"One does not have to travel naked through time."
Actually, I copied so many parts of this journal that I found wry truth in, that I should stop here, because you should be the one to get the same thrill that I have. As with all the best kind of fiction (to my taste) the thrill is based on the state of the real world, producing that complexity of reactions--wry, tragic, infuriating, funny, horrific, teetering, touching--all that, and this novel which reeks of integrity and knowledge, manages to be a page turner of the first order.

Although almost no one has heard of The Sometimes Spurious Travels Through Time and Space of James Ovit, it should be as known as the fiercely funny Glenfiddich Award-winning Something Quite Big about NATO by Alan Davidson, a self-deprecating hard-bitten idealist who'd had to live in a pragmatist's armour till he threw it off, spectacularly with this book of his that had the good fortune to be banned.

But it lacks that thrilling page-turningness and weird disparity mixing that one can rely on in a Garry Kilworth tale. And it also lacks the insane brilliance of tossing three books into the air together to make such a class, fearlessly symmetrical, synergistic act.

As a political satire and intrigue, The Sometimes Spurious Travels Through Time and Space of James Ovit has the quality and timelessness, and often, humour, of Antony Jay and Jonathan Lynn’s immortal Yes Minister (Yes, there's a Brexit Special); the added bile of that interstellar traveller Ijon Tichy’s diaries that spanned 30 years of the mortal Stanislaw Lem's life to put to our primitive paper; the added touches of whimsy that remind me of another favourite out-of-this-world diplomat, Henghis Hapthorn, captured in tales by Matthew Hughes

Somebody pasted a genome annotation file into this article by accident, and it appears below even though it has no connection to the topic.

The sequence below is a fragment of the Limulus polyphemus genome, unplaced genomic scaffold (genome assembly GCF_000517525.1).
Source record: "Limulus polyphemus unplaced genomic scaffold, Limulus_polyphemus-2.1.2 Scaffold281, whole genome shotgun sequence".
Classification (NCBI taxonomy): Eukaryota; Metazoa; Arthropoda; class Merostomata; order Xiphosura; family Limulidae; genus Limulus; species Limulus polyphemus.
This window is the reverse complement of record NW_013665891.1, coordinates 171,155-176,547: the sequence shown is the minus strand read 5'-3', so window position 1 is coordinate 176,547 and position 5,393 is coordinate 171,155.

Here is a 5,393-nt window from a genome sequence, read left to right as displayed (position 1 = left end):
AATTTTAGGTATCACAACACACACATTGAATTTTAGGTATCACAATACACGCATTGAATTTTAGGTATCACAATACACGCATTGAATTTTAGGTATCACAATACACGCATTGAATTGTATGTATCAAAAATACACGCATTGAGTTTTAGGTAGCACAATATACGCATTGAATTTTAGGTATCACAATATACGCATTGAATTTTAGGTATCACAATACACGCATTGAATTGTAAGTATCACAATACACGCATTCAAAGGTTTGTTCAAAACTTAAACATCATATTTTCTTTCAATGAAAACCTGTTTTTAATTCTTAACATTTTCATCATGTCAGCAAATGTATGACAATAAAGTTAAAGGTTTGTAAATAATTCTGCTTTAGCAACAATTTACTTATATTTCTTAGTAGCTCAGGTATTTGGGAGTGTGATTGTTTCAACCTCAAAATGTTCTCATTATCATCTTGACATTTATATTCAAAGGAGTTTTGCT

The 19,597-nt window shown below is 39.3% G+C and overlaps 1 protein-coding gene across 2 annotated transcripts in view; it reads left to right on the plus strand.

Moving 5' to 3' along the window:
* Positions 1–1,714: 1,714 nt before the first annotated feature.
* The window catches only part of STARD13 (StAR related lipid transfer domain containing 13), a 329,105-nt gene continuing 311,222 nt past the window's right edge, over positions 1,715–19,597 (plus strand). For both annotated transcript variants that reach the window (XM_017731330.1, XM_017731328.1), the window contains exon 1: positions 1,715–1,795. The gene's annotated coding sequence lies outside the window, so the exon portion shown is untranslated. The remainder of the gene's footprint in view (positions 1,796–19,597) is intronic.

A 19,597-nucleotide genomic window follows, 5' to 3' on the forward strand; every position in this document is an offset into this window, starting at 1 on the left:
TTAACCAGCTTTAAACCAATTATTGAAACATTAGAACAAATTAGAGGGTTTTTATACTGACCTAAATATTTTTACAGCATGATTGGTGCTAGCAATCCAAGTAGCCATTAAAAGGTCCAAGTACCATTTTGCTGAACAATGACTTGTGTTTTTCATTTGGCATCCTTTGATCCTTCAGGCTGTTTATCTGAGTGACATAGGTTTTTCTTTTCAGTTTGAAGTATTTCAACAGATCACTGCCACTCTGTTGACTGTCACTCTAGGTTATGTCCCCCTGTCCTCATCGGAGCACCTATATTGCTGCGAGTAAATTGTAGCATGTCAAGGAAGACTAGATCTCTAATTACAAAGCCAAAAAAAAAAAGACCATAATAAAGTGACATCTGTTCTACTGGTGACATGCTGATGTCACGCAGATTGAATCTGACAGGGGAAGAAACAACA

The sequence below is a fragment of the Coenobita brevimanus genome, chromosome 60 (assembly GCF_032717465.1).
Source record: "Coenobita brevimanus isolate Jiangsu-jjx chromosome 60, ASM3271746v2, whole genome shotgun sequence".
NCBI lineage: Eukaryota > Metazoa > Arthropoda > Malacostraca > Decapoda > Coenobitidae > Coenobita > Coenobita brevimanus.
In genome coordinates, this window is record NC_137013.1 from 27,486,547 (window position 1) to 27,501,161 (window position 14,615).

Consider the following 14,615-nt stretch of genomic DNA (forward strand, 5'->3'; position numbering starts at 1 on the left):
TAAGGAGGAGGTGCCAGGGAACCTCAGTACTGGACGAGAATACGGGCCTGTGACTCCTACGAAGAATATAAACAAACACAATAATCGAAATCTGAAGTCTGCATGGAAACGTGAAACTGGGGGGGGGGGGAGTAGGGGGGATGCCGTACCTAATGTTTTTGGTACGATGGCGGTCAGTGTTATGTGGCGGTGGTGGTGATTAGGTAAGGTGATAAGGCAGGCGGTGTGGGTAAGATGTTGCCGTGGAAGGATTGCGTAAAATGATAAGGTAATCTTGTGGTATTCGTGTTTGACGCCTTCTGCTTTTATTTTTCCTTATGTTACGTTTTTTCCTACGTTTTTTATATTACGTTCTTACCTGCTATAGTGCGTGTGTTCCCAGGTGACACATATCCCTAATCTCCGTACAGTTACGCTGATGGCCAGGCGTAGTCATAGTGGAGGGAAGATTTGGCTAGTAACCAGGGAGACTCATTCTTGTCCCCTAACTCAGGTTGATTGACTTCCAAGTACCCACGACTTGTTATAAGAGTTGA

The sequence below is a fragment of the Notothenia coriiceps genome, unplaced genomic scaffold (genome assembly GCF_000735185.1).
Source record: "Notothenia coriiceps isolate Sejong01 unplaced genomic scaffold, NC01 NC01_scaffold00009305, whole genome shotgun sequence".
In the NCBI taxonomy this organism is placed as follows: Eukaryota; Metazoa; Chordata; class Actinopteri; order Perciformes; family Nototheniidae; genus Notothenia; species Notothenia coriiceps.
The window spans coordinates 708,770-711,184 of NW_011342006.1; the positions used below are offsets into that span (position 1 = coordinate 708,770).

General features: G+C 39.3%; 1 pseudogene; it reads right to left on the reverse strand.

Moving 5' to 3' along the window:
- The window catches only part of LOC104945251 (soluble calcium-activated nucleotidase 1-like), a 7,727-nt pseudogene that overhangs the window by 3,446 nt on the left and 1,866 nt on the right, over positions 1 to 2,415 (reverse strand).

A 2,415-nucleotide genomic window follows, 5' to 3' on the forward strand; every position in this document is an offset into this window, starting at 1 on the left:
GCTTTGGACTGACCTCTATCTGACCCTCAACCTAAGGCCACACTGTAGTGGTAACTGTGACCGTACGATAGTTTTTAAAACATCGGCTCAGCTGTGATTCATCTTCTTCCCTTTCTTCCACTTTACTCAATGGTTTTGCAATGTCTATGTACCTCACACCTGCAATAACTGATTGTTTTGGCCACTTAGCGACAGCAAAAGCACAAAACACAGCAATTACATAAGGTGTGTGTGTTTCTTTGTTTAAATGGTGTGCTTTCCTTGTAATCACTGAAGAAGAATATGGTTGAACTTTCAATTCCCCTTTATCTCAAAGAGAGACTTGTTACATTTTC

But Garry Kilworth’s creation is entirely his own, with his own style and such an idiosyncratic and rich well of knowledge, life experience and skills he draws on that often, passages aren’t just fascinating, but rather breathtakingly beautiful, like the rainbows on rotted meat.
"When I was a child there was no need to roam far away from one's home because the world came to your kitchen door...the rag 'n' bone man who would give me a goldfish in a jam jar in exchange for any unwanted items (even jam jars from the kitchen waste)...Until I was ten years old, I had not even visited the next village, two miles away. Then my father died of gangrene of the leg when his scythe sliced away part of his calf. He was drunk at the time, having been drawn into the pub on his way back to the hay cutting after dinner one Saturday. He patched himself up, without washing the wound, and finished his day's work. On finding it did not get better, he again treated himself. We could not afford a visit to the doctor believing it would eventually get better on its own. He didn't want to worry his family over a 'scratch'."
And in all this, there are nuggets throughout of matter-of-fact asides, coming out of the blue like elbow jabs from a spirit.
"If we had time travel in the 1950s, it would be passé by now, wouldn't it?"
Oh, and it's a love story, too, cardboard-character free. Outrageous cheek in a political satire, let alone a science fiction whatever.

The worst thing about this unique book is that Garry Kilworth is one of the finest short story writers today, who hasn’t burnt out but should have. He shouldn’t have been able to bring off this ambitious novel, too. But he has. He brings out expectations that he should damn well fulfill. 

So, Garry Kilworth, if you can't, supposedly because you slime out by calling yourself just a writer or something equally weasily, get James Ovit to do it: Change the course of history to make the current history we’re all swimming in, fake.